San Francisco, CA - March 31, 2008 - The gap in health security is widening between low and high income Americans and between those covered by health insurance and those who are uninsured, according to findings from the second annual Health Security Index released today by Catholic Healthcare West (CHW), the eighth largest healthcare system in the nation.
The Health Security Index, based on a survey of more than 1,150 U.S. adults, also found that:
- There was a 50 percent jump in the number of respondents that cited affordable healthcare for all as the single most important healthcare challenge facing the nation today (from 22% in 2007 to 33% in 2008).
- Democrats (34%), Republicans (32%) and Independents (39%) similarly recognize affordability as the most important healthcare challenge.
- The uninsured are more than three times as likely to have to choose between basic necessities and healthcare.
- One-fifth of U.S. adults (18%) report they are likely to stay at home for a non-urgent health condition (up from 7% in 2007).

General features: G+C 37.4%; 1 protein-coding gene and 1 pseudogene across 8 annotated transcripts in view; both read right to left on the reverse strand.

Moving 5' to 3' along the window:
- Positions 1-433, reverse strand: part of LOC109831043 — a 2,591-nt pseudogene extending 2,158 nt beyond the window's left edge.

- Across all political parties, respondents showed surprising agreement on reform measures that support health insurance choice and tax credits for the poor.
- CHW pioneered the Health Security Index in 2007 to gauge Americans' perceptions and beliefs about their ability to access the care they need and maintain their health.
"The Health Security Index shows us the security divide is growing between the haves and the have nots," says Lloyd H. Dean, Catholic Healthcare West president/chief executive officer. "However, it also shows us Americans are united in their willingness to do their part for meaningful health reform. They are telling us it is time for this country to come together, look for areas of common ground, and provide everyone healthcare they can afford."